5 Day Old Chicks... Aggressive Pecking!?!

Discussion in 'Raising Baby Chicks' started by loralei, Oct 31, 2009.

  1. loralei

    loralei Chillin' With My Peeps

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    I recently received an order of hatchery chicks and they all seemed fine. Yeaterday though 2 of them had been pecked by the others so aggressively that their little bums were bleeding! I of course separated them and then this morning I have another one with a bloody bum! It's strange the 3 I have separated are continuing to peck at one another! They will just walk right over and peck another in the eye! I have seen them grab the little eyelids and pull! They are mean little turds! They don't run or fight back at all! All 3 are Wellsummers and this is my first experience with them. Are they known for being passive or weak?

    I have/had 20 chicks in a 24 x 48 horse trough so I don't believe they are over crowded. I raised 34 in the same trough back in June until they were 4 weeks old and never had a problem like this.

    I had a problem with aggressive pecking when my June batch was older, maybe around 14 weeks. I changed them to a higher protein feed and added BOSS and the problem stopped almost immediately. These babies are too small for BOSS. I guess I could grind them up in a coffee grinder but I don't think protein is really the problem.

    I also have Buff Opringtons and Cuckoo Marans in this batch. They are not participating in this behavior that I have seen.

    Anyone got any idea of why they are doing this or advice on how to stop it?

    Thank you!
    Laura
     
  2. Judy

    Judy Chicken Obsessed Staff Member Premium Member

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    I would increase the space and reduce the heat. I have some 10 day old chicks with a mama who hatched them, living with the flock in the coop. These chicks have been running around all day long without ever going under the mama for warmth since day 3. Mama tends them closely but they just show no interest in getting warm (during the day, of course.) Our highs have been running in the 70's. I am convinced the 95 degrees for week one is too warm; I have seen similar behaviors raising chicks in a brooder with no mama.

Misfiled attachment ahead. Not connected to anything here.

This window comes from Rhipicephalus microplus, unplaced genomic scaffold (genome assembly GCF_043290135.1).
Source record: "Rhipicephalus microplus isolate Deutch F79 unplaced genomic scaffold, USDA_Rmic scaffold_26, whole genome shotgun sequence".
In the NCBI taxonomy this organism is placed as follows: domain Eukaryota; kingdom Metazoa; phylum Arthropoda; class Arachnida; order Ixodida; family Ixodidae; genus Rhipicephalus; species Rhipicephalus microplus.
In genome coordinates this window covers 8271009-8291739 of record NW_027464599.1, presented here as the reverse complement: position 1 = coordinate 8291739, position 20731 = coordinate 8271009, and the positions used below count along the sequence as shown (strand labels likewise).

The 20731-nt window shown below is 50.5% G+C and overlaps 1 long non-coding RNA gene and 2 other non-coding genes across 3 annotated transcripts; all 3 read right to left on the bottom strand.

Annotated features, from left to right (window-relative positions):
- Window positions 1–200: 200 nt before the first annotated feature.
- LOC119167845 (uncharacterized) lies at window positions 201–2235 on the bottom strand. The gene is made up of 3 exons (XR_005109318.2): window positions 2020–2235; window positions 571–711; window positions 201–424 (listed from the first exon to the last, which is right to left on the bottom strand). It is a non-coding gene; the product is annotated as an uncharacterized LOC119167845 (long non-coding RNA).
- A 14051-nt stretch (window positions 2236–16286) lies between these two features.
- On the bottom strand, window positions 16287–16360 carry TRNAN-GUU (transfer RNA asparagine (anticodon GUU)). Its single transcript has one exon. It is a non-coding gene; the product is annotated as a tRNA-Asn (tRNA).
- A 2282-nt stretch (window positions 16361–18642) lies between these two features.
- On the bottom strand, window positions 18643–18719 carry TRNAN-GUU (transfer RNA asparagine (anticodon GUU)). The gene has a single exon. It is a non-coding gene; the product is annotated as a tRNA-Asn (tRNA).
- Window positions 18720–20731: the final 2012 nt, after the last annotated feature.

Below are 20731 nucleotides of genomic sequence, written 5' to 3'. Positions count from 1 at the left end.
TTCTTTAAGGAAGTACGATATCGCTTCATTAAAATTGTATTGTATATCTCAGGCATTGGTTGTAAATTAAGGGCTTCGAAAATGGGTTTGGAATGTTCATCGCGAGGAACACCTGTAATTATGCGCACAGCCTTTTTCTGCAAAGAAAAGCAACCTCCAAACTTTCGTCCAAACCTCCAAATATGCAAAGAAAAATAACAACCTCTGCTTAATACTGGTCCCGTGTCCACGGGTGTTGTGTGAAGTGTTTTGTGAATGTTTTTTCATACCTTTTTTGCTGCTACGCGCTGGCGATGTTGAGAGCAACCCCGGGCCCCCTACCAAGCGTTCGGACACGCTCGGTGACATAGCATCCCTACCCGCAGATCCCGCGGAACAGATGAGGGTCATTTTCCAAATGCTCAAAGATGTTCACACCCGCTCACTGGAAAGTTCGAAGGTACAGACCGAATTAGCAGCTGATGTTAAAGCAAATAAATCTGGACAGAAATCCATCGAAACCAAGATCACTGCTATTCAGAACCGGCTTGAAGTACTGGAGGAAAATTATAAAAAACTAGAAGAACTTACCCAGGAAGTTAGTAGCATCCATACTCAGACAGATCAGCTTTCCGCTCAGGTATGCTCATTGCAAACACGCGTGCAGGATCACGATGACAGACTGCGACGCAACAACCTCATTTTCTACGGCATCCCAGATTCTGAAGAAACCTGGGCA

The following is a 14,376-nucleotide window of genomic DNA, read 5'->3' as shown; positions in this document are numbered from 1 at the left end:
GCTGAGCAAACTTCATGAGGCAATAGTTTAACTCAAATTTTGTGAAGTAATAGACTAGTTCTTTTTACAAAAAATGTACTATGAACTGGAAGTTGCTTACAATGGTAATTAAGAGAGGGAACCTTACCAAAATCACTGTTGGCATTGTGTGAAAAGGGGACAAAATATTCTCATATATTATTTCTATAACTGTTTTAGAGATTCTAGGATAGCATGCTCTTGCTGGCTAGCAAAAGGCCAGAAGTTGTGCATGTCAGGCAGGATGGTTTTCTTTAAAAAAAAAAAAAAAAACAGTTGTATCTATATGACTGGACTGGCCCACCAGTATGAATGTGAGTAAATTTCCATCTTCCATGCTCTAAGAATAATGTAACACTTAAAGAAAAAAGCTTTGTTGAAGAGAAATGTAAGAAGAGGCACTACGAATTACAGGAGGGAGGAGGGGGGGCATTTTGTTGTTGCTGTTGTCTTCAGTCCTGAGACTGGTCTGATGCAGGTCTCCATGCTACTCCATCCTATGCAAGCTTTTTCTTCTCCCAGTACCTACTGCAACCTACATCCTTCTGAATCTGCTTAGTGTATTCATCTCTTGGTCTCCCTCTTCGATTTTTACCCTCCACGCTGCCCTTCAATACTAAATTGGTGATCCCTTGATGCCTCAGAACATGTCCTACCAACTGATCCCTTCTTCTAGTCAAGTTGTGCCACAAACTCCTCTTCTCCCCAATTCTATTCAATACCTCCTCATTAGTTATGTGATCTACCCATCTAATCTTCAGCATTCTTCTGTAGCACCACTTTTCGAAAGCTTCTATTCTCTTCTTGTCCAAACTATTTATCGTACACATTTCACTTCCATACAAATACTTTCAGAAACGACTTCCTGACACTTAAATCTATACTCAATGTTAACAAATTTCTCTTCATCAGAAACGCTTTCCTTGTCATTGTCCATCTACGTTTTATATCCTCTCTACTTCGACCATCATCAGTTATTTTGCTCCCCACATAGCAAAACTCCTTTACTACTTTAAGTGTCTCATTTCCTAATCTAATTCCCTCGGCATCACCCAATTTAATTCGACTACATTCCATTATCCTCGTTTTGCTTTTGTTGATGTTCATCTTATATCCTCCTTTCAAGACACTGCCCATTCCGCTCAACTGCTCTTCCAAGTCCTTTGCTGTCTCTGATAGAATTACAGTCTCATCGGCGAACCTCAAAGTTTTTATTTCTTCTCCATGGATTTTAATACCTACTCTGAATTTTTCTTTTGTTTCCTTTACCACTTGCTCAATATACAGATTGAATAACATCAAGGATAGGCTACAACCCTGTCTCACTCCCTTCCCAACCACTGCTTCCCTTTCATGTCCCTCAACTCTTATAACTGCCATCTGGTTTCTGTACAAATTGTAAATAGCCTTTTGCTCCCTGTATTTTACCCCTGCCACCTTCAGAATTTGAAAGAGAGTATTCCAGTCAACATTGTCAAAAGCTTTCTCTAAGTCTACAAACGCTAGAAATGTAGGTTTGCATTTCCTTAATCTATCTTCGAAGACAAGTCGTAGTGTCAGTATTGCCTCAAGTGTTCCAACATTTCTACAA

As for space, even though you got away with it in the past, that does not mean the space is optimum. I can't find the chart I had at the moment for square footage for baby chicks, but I remember it started at 1 sq ft for a few weeks, I think the first 4 weeks. You have 8 sq ft so that would be 8 chicks for the first 4 weeks, then more space.

    I've never had Welsummers, either, but have had maybe 8 or 10 different breeds, and have certainly noticed that some are more aggressive than others.

    Hope things work out for you.
     
  3. Galaxiedriver

    Galaxiedriver Chillin' With My Peeps

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    Do they have food at all times? They must always have food to eat or may start attacking each other.
     
  4. loralei

    loralei Chillin' With My Peeps

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    Jun 4, 2009
    New Caney, Texas
    Thank you for you advice/suggestions! I now have 4 of em separated... all Wellsumers!

    I think I will move them into the pen in the barn tomorrow. Even though they are quite young they seem waaaay more advanced than my first batch of chicks. These little dudes, or dudettes rather, are flying around like crazy already! And as long as I provide a heat lamp out there they should be fine.

    They have food all the times and plenty of it. I have even srambled eggs for em.

    A friend suggested that I may have a couple roos and that's why they are so aggressive. I did order one Wellsummer roo but we all know how accurate sexing is! Does that sound like a possibility?

    Thanks,
    Laura
     
  5. juliect

    juliect Chillin' With My Peeps

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    Quote:I had an aggressive chick in my last order a few months ago, I immediately thought "roo" and named the chick ...much to my dismay "Charles" turned out to be a pullet [​IMG]

    The hatchery I ordered from gave me this advice:

    "Occasionally, a chick may take a while to determine what is food and what is not. Little eyes can sometimes look like a little bug, and little toes can look like little worms! Being temporarily separated may help because they are often very hungry when they arrive, so giving them time to fill up on food rather than peck at eyes can mean they will be less likely to continue pecking at things that aren't food. They will always "try things out" a little, though--it's natural for them--so don't be alarmed unless they are really intent. "

    It took 4-5 days in chick jail, but she snapped out of it...and is growing up to be the most laid back and friendly chicken in my flock.

    I feel your frustration...it isn't fun [​IMG] Hang in there, there is light at the end of the tunnel.
     
  6. hinkjc

    hinkjc Overrun With Chickens Premium Member

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    I agree with ddawn. Overheating can cause aggressive behavior. Try reducing the heat. Also, are you using a red bulb? If not, you might want to for this group. When everything looks red, they are not so quick to pick for blood.
     

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